Knowing who to take diet advice from


Knowing who to take diet advice from

Diet advice is an easy target because everyone has the incredible ability to eat. And because we can all eat, many have conferred on themselves the expertise in nutrition and diet. But just as spending time in a garage does not make one a Maserati, no matter how clever one has become in knowing how to eat, that by itself does not make you a diet expert.

People can become experts of their own diet, and it could be encouraging to share one’s experience to encourage others. But that should not translate into being an authority and advising against guidelines that have been formed through review of evidence and forming consensus among different experts.   

Even experts disagree when it comes to nutrition because it is not an absolute science. This is why forming guidelines from consensus is important and should be respected. Guidelines are not sacrosanct and if there were agreement on everything the guidelines say, there will be no need for guidelines. One can have a view on which foods are healthy and which are not. But nutrition science is not a democracy where every viewpoint carries the same weight.

Diet advice should not be based on wild claims from Doctor Who either. The fact that the good Doctor appears on TV, YouTube, or has millions of followers on social media does not make them an authority on diet. In many cases, it only makes them an opinionated expert propounding untested theories muddled in pseudoscience. Remember that people have made, and continue to make, a hero living from criticising guidelines. Some experts mean well, but they might over-step the boundaries of their knowledge thereby ignoring the whole-person approach to diet. Some people forget that being an expert in one area of health does not automatically make one an expert in another.

A cardiologist may give you a diet advice that will protect your heart but may probably increase your risk of another health condition. They may have a peculiar interest which is heart health and may have read a few papers about diet for heart health but many self-promoting doctors have absolutely no clue of what constitutes a healthy diet that looks at the individual as a person who is at risk of not only one health problems.

Many usually fail to see the bigger picture. So for example if the person has diabetes, a doctor may tell you to cut carbs. If this is not explained properly, the unintended consequence is that you may replace the carbs with too much red and processed meat. This can potentially increase your risk of certain cancers.  So in the end you may be having good control of your diabetes, but the increase risk of cancer renders this doctor’s advice unhelpful.   

Don’t get me wrong. I have ran several clinics with different doctors, attended conferences and spoke to many who are at the top of their career. The great doctors know the gaps in their nutrition knowledge. They know that being good at stenting a patient does not necessarily make you good at giving diet advice. However, the deluded ones will tell you their 2-day nutrition course makes them an authority in nutrition.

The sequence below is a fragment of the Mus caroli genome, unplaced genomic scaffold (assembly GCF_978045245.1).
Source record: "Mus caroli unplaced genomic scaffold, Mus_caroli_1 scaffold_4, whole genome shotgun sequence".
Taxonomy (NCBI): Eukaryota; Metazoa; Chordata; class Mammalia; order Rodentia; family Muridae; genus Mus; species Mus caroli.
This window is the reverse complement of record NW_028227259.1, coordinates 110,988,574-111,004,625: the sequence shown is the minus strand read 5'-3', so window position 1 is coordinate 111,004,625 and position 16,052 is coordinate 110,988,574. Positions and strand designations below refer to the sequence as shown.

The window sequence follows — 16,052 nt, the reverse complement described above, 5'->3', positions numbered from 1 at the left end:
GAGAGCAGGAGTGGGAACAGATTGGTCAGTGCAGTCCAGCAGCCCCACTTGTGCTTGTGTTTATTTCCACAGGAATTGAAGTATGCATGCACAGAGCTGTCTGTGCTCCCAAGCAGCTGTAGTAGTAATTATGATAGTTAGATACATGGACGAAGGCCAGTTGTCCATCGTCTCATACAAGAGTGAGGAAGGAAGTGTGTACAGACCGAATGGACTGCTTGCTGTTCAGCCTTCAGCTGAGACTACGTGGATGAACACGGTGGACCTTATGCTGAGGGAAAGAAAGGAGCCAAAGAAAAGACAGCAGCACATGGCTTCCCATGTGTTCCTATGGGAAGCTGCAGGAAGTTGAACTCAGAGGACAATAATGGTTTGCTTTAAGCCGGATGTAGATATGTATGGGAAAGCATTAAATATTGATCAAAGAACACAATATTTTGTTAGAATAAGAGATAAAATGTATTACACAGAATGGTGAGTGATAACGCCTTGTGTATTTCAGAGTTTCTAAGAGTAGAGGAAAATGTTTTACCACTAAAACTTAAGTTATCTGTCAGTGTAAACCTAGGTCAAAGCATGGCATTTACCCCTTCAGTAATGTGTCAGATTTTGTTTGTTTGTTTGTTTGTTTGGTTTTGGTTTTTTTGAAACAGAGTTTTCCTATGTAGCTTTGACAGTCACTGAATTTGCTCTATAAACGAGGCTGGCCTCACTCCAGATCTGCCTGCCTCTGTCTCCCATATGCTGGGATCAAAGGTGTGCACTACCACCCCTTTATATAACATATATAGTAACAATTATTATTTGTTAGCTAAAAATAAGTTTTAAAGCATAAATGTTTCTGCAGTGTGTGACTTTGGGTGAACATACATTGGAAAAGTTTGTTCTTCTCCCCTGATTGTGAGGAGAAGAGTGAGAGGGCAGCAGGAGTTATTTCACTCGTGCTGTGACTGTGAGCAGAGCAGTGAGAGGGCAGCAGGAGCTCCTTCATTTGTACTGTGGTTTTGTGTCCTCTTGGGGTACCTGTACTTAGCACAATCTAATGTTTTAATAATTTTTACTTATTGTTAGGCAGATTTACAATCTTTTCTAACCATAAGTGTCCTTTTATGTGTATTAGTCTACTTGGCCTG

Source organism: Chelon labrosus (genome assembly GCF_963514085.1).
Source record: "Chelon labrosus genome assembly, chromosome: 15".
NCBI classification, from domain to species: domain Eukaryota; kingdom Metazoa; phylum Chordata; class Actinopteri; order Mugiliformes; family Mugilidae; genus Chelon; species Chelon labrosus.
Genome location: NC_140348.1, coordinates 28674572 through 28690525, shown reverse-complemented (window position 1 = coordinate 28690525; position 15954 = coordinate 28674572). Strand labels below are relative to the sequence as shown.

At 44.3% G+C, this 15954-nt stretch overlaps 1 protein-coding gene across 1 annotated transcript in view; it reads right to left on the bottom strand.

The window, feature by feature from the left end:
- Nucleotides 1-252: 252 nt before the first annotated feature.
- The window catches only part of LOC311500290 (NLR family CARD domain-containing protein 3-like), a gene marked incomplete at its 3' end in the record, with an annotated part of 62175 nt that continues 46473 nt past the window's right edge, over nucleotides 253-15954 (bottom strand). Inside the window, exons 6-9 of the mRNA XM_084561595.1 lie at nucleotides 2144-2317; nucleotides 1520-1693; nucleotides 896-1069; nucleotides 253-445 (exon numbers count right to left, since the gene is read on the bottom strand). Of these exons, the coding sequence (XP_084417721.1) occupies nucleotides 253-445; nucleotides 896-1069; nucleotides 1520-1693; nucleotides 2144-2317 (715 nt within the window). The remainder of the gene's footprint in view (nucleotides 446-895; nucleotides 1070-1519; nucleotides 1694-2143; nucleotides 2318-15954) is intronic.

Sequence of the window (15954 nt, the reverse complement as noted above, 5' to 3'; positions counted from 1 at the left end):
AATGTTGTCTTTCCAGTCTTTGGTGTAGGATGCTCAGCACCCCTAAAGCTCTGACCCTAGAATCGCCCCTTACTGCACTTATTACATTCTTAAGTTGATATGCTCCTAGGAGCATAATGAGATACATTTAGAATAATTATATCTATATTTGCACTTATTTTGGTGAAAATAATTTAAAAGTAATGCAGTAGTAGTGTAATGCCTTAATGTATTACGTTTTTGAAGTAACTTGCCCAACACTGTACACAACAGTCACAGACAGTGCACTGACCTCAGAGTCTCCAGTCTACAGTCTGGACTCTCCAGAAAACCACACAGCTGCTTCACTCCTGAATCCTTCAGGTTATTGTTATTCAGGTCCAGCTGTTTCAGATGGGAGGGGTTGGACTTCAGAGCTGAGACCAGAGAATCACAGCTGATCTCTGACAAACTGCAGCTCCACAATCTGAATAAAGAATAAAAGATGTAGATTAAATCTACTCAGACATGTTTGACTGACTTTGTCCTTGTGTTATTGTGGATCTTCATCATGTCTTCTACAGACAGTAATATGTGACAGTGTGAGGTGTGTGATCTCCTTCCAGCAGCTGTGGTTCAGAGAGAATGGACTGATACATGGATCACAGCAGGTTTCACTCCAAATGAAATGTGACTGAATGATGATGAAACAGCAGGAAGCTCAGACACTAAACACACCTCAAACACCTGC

The clue is if a so-called diet expert makes wild claims about a particular diet and starts undermining nutrition guidelines, don’t take their words. When you have a diet expert telling you that their proposed diet is a cure for an incurable condition like diabetes – be afraid, and when you have a nutrition guru telling you that you can lose 20lb in a week be very afraid!

My point is, in diet if the advice sounds too good to be true, if it deviates too much from the guidelines – just ignore it and get back to basics! 

The diet experts you can trust

Listen to the real diet experts – mainly dietitians and some nutritionists. I say some nutritionists because, unlike the title dietitian, the title nutritionist is not protected in many countries. So whilst some nutritionists have undergone rigorous university education to understand the ins and outs of nutrition, others have only completed a 1hr online course. Taking advice from a nutritionist with a few hours or days of formal nutrition education is akin to asking your 2 year old son to drive you to church. With the advent of social media, there is a lot falsehood and self-proclaimed nutrition gurus feeding on people’s interest in diets and the propensity to unduly defy real experts. Some information out there on the internet can actually kill you. So read wisely, interpret fairly and find a way to moderate your expectations from dietary changes. At 24 health, we only work with registered dietitians and qualified nutritionists of international repute. All our experts have years of practical experience in supporting people to make informed decisions about their health. And we have a compassionate way of helping people sustain long-term changes to their diet.

Popular Posts

Is Going Digital the Right Move for Your Fitness Career?

Healthier takes on takeout

Lifestyle medicine for all: Healthy food comes first

5 Black Mental Health Resources to Fight the Harmful Effects of Racism

Pa. Woman Who Died in Dominican All-Inclusive Had Heart Attack, Says Resort